1. Castellanos-Torres E, Álvarez-Dardet C, Ruiz-Muñoz D, Pérez G. Social determinants of sexual satisfaction in Spain considered from the gender perspective. Ann Epidemiol. 2013 Mar; 23(3): 150-6. PubMed | Google Scholar

  2. World Health Organization. Addressing violence against women and HIV: what works? Geneva: World Health Organization (WHO); 2010. Google Scholar

  3. Ezzati M, World Health Organization. Comparative quantification of health risks: global and regional burden of disease attributable to selected major risk factors. Geneva: World Health Organization; 2004. Google Scholar

  4. Violence against women in war: rape, AIDS, sex slavery. International. AIDS Wkly Plus. 1996 Dec 25; 13-4.

  5. World Health Organization. Injuries and Violence Prevention Department, World Health Organization, Department of Gender and Women's Health. Guidelines for medico-legal care for victims of sexual violence. Geneva: World Health Organization. 2003. Google Scholar

  6. Glynn JR, Caraël M, Auvert B, Kahindo M, Chege J, Musonda R et al. Why do young women have a much higher prevalence of HIV than young men: a study in Kisumu, Kenya and Ndola, Zambia. AIDS Lond Engl. 2001 Aug; 15 Suppl 4: S51-60. PubMed | Google Scholar

  7. Semahegn A, Mengistie B. Domestic violence against women and associated factors in Ethiopia; systematic review. Reprod Health. 2015 Aug 29; 12: 78. PubMed | Google Scholar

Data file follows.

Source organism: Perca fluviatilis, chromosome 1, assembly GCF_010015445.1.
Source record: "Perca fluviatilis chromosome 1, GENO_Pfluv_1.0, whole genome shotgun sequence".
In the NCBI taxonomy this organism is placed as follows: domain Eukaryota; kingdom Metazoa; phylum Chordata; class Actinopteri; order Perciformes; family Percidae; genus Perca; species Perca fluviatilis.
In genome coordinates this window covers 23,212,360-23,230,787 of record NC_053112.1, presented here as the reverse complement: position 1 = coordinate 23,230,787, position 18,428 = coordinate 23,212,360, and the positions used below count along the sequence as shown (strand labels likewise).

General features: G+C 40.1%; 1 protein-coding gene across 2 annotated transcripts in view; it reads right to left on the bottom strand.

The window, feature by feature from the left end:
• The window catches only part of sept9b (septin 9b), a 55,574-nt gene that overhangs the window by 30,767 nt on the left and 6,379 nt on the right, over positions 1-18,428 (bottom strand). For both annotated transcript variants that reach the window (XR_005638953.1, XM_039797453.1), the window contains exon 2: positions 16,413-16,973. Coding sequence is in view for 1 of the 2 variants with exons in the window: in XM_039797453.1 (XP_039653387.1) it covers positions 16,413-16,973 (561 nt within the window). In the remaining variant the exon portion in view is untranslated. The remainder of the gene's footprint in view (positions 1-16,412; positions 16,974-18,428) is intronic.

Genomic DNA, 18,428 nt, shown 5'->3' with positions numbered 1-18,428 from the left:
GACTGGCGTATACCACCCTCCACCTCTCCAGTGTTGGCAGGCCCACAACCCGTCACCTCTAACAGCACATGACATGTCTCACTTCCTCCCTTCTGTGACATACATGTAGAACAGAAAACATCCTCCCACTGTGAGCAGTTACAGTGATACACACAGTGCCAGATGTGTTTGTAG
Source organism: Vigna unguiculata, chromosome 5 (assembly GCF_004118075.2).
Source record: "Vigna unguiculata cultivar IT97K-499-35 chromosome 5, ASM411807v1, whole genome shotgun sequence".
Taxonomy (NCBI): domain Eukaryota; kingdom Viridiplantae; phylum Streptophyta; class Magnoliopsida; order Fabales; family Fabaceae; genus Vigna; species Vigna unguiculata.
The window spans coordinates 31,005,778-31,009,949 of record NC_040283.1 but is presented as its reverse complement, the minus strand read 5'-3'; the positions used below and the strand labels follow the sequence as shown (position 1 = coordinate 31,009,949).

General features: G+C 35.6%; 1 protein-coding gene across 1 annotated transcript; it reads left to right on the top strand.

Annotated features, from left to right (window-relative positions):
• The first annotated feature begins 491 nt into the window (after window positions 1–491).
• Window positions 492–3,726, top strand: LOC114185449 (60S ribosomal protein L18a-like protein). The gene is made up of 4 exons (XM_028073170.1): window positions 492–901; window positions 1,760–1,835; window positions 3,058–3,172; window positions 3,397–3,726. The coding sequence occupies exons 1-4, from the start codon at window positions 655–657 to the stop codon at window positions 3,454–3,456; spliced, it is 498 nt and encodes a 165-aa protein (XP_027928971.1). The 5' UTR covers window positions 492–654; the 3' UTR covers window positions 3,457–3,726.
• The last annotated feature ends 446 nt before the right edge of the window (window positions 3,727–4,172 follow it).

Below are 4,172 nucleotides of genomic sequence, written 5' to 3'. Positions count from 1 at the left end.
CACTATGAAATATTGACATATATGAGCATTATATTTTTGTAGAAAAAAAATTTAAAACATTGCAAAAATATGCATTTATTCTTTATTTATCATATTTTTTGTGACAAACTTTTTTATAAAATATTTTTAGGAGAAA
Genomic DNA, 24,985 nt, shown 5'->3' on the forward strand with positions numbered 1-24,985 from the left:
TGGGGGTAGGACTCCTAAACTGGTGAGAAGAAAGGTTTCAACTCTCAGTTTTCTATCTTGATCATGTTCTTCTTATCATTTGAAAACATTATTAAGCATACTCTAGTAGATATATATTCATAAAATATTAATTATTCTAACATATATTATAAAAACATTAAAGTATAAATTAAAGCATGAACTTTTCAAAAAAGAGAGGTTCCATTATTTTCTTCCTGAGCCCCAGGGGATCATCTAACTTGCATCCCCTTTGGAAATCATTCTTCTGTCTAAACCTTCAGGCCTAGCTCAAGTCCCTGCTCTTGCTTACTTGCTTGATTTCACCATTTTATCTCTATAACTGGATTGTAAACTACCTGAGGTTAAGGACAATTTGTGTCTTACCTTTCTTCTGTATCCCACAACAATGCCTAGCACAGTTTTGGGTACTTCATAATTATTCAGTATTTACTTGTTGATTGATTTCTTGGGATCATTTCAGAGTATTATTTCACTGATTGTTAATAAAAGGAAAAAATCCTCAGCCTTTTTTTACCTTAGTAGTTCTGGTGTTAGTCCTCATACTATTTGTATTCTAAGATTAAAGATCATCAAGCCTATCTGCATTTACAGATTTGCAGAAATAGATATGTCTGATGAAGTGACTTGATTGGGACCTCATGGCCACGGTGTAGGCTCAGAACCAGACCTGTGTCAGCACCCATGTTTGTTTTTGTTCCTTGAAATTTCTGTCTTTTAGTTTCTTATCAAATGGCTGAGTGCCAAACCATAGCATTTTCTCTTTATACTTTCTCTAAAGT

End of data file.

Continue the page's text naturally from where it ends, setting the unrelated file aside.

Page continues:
8. Shamu S, Abrahams N, Temmerman M, Musekiwa A, Zarowsky C. A systematic review of African studies on intimate partner violence against pregnant women: prevalence and risk factors. PLoS ONE. 2011 Mar 8; 6(3): e17591. PubMed | Google Scholar

  9. Nienaber Annelize, Savage-Oyekunle Oluremi A. Female adolescents' evolving capacities in relation to their right to access contraceptive information and services: a comparative study of South Africa and Nigeria. Comparative and International Law Journal of Southern Africa. 2015; 48(1): 98-123. Google Scholar

  10. DHS Program. Zimbabwe Demographic and Health Survey 2015. Novembre 2016. Accessed 26 sep 2017.

  11. Ministry of Health and Child Welfare. Management of Sexual Violence, Guidelines for Health Workers, Zimbabwe. 2009.

  12. Harrison RE, Pearson L, Vere M, Chonzi P, Hove BT, Mabaya S et al. Care requirements for clients who present after rape and clients who presented after consensual sex as a minor at a clinic in Harare, Zimbabwe, from 2011 to 2014. PLoS ONE. 2017 Sep 21; 12(9): e0184634. PubMed | Google Scholar

  13. Gender links for equality and justice. SADC Gender Protocol 2010 Barometer. 2012. Accessed 3 Jul 2017.

  14. CDC. Framework for Program Evaluation in Public Health. September 17, 1999. Accessed 3 Jul 2017.

  15. WHO. Promoting gender equality to prevent violence against women gender. Accessed 3 Jul 2017.

  16. OUR WATCH. Respectful relationships-education in school. December 2015. Accessed 3 Jul 2017.

  17. Abeid M, Muganyizi P, Massawe S, Mpembeni R, Darj E, Axemo P. Knowledge and attitude towards rape and child sexual abuse: a community-based cross-sectional study in Rural Tanzania. BMC Public Health. 2015 Apr 28; 15: 428. PubMed | Google Scholar

  18. Ameele S van den, Keygnaert I, Rachidi A, Roelens K, Temmerman M. The role of the healthcare sector in the prevention of sexual violence against sub-Saharan transmigrants in Morocco: a study of knowledge, attitudes and practices of healthcare workers. BMC Health Serv Res. 2013; 13: 77. Google Scholar

  19. Shaw D. Access to sexual and reproductive health for young people: bridging the disconnect between rights and reality. Int J Gynaecol Obstet Off Organ Int Fed Gynaecol Obstet. 2009 Aug; 106(2): 132-6. PubMed| Google Scholar

  20. Coles J, Dartnall E, Astbury J. "Preventing the pain" when working with family and sexual violence in primary care. Int J Fam Med. 2013; 2013: 198578. PubMed | Google Scholar